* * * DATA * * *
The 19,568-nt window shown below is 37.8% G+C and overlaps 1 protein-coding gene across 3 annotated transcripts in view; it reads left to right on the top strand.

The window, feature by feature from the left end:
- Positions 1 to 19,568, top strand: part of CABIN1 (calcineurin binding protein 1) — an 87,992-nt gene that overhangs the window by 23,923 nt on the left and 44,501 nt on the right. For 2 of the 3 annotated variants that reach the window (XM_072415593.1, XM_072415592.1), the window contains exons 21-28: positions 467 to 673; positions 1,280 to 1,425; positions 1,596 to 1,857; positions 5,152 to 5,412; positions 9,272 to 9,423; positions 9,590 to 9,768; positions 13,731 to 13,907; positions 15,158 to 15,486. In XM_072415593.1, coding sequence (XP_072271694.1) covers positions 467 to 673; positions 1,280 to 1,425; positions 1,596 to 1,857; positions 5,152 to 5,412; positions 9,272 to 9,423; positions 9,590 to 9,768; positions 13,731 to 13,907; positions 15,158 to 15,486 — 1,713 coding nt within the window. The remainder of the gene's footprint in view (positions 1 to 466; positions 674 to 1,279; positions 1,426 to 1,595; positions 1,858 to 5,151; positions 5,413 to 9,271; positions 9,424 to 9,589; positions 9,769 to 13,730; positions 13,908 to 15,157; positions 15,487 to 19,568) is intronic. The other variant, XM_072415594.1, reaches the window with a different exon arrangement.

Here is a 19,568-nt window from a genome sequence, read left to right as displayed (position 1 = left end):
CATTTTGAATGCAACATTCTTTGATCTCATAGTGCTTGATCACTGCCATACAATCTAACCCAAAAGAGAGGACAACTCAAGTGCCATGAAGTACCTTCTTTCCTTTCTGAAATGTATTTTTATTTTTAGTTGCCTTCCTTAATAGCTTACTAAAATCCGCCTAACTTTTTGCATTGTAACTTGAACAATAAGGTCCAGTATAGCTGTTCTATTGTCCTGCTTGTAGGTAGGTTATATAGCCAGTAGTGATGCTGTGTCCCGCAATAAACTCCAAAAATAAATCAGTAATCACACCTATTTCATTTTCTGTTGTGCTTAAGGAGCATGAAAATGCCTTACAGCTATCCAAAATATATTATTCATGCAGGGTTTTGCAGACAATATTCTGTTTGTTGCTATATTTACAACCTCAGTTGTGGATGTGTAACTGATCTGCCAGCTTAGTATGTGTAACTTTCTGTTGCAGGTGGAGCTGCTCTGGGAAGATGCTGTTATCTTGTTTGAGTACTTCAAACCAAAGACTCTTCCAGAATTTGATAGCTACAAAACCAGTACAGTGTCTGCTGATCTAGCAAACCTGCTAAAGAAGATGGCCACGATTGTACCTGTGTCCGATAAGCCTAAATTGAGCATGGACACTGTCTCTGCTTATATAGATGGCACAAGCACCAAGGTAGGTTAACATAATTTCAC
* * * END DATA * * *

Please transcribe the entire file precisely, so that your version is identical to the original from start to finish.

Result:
The 19,568-nt window shown below is 37.8% G+C and overlaps 1 protein-coding gene across 3 annotated transcripts in view; it reads left to right on the top strand.

The window, feature by feature from the left end:
- Positions 1 to 19,568, top strand: part of CABIN1 (calcineurin binding protein 1) — an 87,992-nt gene that overhangs the window by 23,923 nt on the left and 44,501 nt on the right. For 2 of the 3 annotated variants that reach the window (XM_072415593.1, XM_072415592.1), the window contains exons 21-28: positions 467 to 673; positions 1,280 to 1,425; positions 1,596 to 1,857; positions 5,152 to 5,412; positions 9,272 to 9,423; positions 9,590 to 9,768; positions 13,731 to 13,907; positions 15,158 to 15,486. In XM_072415593.1, coding sequence (XP_072271694.1) covers positions 467 to 673; positions 1,280 to 1,425; positions 1,596 to 1,857; positions 5,152 to 5,412; positions 9,272 to 9,423; positions 9,590 to 9,768; positions 13,731 to 13,907; positions 15,158 to 15,486 — 1,713 coding nt within the window. The remainder of the gene's footprint in view (positions 1 to 466; positions 674 to 1,279; positions 1,426 to 1,595; positions 1,858 to 5,151; positions 5,413 to 9,271; positions 9,424 to 9,589; positions 9,769 to 13,730; positions 13,908 to 15,157; positions 15,487 to 19,568) is intronic. The other variant, XM_072415594.1, reaches the window with a different exon arrangement.

Here is a 19,568-nt window from a genome sequence, read left to right as displayed (position 1 = left end):
CATTTTGAATGCAACATTCTTTGATCTCATAGTGCTTGATCACTGCCATACAATCTAACCCAAAAGAGAGGACAACTCAAGTGCCATGAAGTACCTTCTTTCCTTTCTGAAATGTATTTTTATTTTTAGTTGCCTTCCTTAATAGCTTACTAAAATCCGCCTAACTTTTTGCATTGTAACTTGAACAATAAGGTCCAGTATAGCTGTTCTATTGTCCTGCTTGTAGGTAGGTTATATAGCCAGTAGTGATGCTGTGTCCCGCAATAAACTCCAAAAATAAATCAGTAATCACACCTATTTCATTTTCTGTTGTGCTTAAGGAGCATGAAAATGCCTTACAGCTATCCAAAATATATTATTCATGCAGGGTTTTGCAGACAATATTCTGTTTGTTGCTATATTTACAACCTCAGTTGTGGATGTGTAACTGATCTGCCAGCTTAGTATGTGTAACTTTCTGTTGCAGGTGGAGCTGCTCTGGGAAGATGCTGTTATCTTGTTTGAGTACTTCAAACCAAAGACTCTTCCAGAATTTGATAGCTACAAAACCAGTACAGTGTCTGCTGATCTAGCAAACCTGCTAAAGAAGATGGCCACGATTGTACCTGTGTCCGATAAGCCTAAATTGAGCATGGACACTGTCTCTGCTTATATAGATGGCACAAGCACCAAGGTAGGTTAACATAATTTCAC